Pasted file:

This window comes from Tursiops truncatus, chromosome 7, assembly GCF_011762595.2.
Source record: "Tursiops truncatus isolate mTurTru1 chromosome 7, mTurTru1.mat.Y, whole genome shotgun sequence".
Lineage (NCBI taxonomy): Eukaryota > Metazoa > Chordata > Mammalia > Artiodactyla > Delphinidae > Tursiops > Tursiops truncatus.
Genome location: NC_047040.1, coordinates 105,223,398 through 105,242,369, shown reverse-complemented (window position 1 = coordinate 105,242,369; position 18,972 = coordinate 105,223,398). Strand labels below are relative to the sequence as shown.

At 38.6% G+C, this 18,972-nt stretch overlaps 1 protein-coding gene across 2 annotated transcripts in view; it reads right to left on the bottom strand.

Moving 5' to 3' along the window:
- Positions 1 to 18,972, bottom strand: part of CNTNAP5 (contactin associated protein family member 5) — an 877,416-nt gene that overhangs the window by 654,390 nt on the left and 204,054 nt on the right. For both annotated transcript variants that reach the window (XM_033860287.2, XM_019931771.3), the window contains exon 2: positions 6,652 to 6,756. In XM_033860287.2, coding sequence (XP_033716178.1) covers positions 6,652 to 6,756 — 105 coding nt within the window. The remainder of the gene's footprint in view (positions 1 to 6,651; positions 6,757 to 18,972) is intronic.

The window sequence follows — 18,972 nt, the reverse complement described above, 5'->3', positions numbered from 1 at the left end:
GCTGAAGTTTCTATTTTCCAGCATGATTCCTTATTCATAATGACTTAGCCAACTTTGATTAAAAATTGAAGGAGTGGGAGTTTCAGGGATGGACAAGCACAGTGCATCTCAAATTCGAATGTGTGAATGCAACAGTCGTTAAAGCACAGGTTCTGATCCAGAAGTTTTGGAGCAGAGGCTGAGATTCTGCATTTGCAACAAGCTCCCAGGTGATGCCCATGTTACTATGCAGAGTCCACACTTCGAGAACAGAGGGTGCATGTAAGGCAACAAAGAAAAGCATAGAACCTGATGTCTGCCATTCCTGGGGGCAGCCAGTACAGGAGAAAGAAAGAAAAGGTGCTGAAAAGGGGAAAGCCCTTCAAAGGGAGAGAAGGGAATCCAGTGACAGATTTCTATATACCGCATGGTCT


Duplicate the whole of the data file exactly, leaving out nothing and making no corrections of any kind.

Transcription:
This window comes from Tursiops truncatus, chromosome 7, assembly GCF_011762595.2.
Source record: "Tursiops truncatus isolate mTurTru1 chromosome 7, mTurTru1.mat.Y, whole genome shotgun sequence".
Lineage (NCBI taxonomy): Eukaryota > Metazoa > Chordata > Mammalia > Artiodactyla > Delphinidae > Tursiops > Tursiops truncatus.
Genome location: NC_047040.1, coordinates 105,223,398 through 105,242,369, shown reverse-complemented (window position 1 = coordinate 105,242,369; position 18,972 = coordinate 105,223,398). Strand labels below are relative to the sequence as shown.

At 38.6% G+C, this 18,972-nt stretch overlaps 1 protein-coding gene across 2 annotated transcripts in view; it reads right to left on the bottom strand.

Moving 5' to 3' along the window:
- Positions 1 to 18,972, bottom strand: part of CNTNAP5 (contactin associated protein family member 5) — an 877,416-nt gene that overhangs the window by 654,390 nt on the left and 204,054 nt on the right. For both annotated transcript variants that reach the window (XM_033860287.2, XM_019931771.3), the window contains exon 2: positions 6,652 to 6,756. In XM_033860287.2, coding sequence (XP_033716178.1) covers positions 6,652 to 6,756 — 105 coding nt within the window. The remainder of the gene's footprint in view (positions 1 to 6,651; positions 6,757 to 18,972) is intronic.

The window sequence follows — 18,972 nt, the reverse complement described above, 5'->3', positions numbered from 1 at the left end:
GCTGAAGTTTCTATTTTCCAGCATGATTCCTTATTCATAATGACTTAGCCAACTTTGATTAAAAATTGAAGGAGTGGGAGTTTCAGGGATGGACAAGCACAGTGCATCTCAAATTCGAATGTGTGAATGCAACAGTCGTTAAAGCACAGGTTCTGATCCAGAAGTTTTGGAGCAGAGGCTGAGATTCTGCATTTGCAACAAGCTCCCAGGTGATGCCCATGTTACTATGCAGAGTCCACACTTCGAGAACAGAGGGTGCATGTAAGGCAACAAAGAAAAGCATAGAACCTGATGTCTGCCATTCCTGGGGGCAGCCAGTACAGGAGAAAGAAAGAAAAGGTGCTGAAAAGGGGAAAGCCCTTCAAAGGGAGAGAAGGGAATCCAGTGACAGATTTCTATATACCGCATGGTCT